Concerning the number of bits, you can take as many bits as you want provided you remain consistent throughout the whole process and never let owerflow occur.
     
    Last edited by a moderator: May 5, 2017
  18. Apr 20, 2012 #17

    rcgldr

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    This requires an extra 1 bit register, usually the carry bit on a processor. Each SHL shifts the sign bit into the carry bit. For the right shift done at the end, the carry bit is shifted back into the remainder in order to restore what was the sign bit on the last SHL. You still have the issue after the right shift (with carry), that if the remainder is negative, you have to add the divisor to do the only "restore" step in the "non-restoring" division.
     
  19. Apr 20, 2012 #18

    rbj

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    below is a piece of C code that was written to test the procedure for non-restoring division to be implemented in a hardware context (that is why there were all these "goto" statements which is considered bad style for C).

    Code (Text):


    unsigned long divide(unsigned long long numerator, unsigned long denominator, unsigned long *quotient)
        {
        long long accumulator, shift_denominator;
        unsigned long set_bit;
        int word_width;
       
        word_width = 8*sizeof(unsigned long);   // 8 bits per byte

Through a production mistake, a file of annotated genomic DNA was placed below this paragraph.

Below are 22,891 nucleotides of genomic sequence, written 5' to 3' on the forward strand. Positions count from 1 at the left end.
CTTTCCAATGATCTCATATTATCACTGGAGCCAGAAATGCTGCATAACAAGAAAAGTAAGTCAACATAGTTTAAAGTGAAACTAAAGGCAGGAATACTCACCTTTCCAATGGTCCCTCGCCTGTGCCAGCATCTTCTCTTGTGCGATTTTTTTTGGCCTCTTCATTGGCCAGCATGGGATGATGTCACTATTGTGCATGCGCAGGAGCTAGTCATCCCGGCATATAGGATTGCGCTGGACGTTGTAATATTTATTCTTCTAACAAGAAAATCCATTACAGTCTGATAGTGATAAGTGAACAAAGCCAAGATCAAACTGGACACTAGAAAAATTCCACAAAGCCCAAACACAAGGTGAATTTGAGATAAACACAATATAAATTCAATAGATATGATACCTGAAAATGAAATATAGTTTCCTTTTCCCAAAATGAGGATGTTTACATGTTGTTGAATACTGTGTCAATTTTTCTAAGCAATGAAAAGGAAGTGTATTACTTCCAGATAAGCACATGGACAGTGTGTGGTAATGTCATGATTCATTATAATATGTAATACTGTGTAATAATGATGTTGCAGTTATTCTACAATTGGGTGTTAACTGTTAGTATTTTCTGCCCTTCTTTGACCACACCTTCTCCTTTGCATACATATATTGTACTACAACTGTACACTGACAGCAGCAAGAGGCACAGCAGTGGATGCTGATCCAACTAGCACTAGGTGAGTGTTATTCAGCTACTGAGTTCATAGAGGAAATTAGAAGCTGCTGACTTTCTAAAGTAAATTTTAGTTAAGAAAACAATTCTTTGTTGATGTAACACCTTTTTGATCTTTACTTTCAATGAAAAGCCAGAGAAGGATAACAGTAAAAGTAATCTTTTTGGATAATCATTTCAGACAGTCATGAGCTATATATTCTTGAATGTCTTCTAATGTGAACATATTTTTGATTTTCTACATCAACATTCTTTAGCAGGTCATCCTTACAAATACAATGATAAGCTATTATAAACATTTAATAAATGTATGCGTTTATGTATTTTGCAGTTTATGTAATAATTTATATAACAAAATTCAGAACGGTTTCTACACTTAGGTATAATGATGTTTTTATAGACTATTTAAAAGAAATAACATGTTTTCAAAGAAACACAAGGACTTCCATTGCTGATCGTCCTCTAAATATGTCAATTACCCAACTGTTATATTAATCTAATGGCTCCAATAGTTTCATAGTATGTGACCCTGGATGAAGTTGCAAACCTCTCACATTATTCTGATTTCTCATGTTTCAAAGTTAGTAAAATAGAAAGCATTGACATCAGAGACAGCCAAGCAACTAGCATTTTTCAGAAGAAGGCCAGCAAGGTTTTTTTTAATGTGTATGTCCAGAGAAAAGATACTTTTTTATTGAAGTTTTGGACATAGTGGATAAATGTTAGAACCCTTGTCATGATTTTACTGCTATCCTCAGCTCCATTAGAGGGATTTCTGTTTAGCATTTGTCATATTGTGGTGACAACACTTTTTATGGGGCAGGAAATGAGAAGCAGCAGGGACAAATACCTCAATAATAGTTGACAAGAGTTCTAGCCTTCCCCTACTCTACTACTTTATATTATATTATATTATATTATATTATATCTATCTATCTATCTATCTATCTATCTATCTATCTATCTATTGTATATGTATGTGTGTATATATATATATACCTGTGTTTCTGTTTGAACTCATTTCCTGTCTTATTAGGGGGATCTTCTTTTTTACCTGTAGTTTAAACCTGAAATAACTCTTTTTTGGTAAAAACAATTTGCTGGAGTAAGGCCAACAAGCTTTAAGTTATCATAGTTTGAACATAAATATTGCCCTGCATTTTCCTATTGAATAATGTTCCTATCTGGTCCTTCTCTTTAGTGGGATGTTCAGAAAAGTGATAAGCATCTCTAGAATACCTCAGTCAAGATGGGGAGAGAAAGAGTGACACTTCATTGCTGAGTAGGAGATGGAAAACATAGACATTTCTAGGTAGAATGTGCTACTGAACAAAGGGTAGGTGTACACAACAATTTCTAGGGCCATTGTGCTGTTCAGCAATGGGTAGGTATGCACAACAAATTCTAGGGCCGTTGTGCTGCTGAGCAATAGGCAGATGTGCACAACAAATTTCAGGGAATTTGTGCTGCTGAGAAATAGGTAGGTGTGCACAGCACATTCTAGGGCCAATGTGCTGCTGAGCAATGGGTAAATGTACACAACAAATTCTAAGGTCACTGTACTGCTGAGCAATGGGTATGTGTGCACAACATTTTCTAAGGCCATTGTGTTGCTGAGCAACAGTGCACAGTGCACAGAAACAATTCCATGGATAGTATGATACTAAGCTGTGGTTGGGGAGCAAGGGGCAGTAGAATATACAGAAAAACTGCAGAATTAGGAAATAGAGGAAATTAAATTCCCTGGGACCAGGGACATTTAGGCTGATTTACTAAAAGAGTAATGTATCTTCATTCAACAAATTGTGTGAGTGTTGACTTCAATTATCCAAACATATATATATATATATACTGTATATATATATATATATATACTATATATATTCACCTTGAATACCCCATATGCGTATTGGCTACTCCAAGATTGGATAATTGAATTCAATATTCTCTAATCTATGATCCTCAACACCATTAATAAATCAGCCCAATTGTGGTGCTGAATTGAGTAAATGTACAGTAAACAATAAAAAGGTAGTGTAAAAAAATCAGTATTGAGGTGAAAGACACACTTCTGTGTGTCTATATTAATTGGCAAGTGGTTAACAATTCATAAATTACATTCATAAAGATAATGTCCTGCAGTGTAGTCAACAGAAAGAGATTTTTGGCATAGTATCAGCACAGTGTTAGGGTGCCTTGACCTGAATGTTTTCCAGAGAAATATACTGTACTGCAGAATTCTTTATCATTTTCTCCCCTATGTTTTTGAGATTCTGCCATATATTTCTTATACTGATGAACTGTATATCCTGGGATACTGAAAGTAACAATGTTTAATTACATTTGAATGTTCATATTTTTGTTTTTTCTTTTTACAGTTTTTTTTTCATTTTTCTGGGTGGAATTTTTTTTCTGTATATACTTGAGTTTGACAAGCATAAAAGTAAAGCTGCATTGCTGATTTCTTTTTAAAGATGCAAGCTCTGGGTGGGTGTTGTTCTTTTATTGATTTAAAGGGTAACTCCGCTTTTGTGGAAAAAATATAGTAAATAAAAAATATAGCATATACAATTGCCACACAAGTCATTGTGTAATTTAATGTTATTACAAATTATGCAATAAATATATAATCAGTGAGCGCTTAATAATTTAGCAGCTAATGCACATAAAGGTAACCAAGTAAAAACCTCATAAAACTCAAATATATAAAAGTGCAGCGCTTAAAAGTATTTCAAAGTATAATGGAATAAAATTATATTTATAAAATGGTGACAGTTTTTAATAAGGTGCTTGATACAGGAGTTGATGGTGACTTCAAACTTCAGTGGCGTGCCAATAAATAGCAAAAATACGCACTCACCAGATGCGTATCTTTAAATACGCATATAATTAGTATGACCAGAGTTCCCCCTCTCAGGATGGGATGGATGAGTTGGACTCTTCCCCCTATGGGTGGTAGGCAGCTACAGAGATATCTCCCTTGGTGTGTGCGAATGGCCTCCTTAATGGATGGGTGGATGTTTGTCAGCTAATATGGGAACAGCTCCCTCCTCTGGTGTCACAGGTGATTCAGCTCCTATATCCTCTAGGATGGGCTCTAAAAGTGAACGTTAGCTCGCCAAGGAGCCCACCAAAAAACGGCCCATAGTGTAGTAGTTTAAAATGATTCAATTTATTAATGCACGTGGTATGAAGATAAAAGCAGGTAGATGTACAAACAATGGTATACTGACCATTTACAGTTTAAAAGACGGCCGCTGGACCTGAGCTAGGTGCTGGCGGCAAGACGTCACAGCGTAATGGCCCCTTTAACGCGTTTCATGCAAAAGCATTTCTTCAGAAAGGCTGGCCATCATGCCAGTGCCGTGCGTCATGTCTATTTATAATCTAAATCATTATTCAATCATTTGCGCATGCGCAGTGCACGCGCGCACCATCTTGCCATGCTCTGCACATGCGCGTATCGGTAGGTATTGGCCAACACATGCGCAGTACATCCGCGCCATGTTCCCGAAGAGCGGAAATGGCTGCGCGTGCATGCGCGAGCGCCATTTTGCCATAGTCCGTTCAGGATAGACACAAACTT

shift_denominator = (long long)denominator;
        shift_denominator <<= word_width-1;
       
        set_bit = 1;
        set_bit <<= word_width-1;
       
        accumulator = numerator;
       
        *quotient = 0;
       
        goto enter_loop;
       
    dont_exit_loop:
            shift_denominator >>= 1;
            accumulator += shift_denominator;
            if (accumulator < 0)
                goto bit_is_0;
    bit_is_1:
            *quotient |= set_bit;
            set_bit >>= 1;
            if (set_bit == 0)
                goto exit_loop;
            shift_denominator >>= 1;
    enter_loop:
            accumulator -= shift_denominator;
            if (accumulator >= 0)
                goto bit_is_1;
    bit_is_0:
            // *quotient &= ~set_bit;                   // this instruction is not necessary
            set_bit >>= 1;
            if (set_bit != 0)
                goto dont_exit_loop;
            accumulator += shift_denominator;           // undo last subtract to get non-negative remainder
       
    exit_loop:
        return (unsigned long)accumulator;              // return remainder and *quotient
        }

     
    notice the line:

    accumulator += shift_denominator; // undo last subtract to get non-negative remainder

    this is necessary if the LSB of the quotient is 0, instead of 1. this means that you subtracted, but from the POV of restoring division, you shouldn't have and you need to restore it. but it only makes a difference for the very last bit so that your remainder comes out correctly.

    BTW, this code i posted is fully tested. it ain't wrong.
     
    Last edited: Apr 20, 2012
  20. Apr 20, 2012 #19
    Thanks to all of you, now i understand the method completely :D .
     
  21. Apr 20, 2012 #20

    rcgldr

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    This method also works for signed numbers, but if I remember correctly, for the hardware version used on one of the old mini-computers, if the dividend was negative, it was decremented before the loop (if this switched the sign, then the value was 0x80000000, and overflow was reported), and then the remainder incremented afterwards. No special handing was required for negative divisors. Instead of looking for remainder >= 0 or < 0, the sign bits of the remainder and the divisor were compared to determine if an add step (quotient bit = 0) or subtract step (quotient bit = 1) was needed.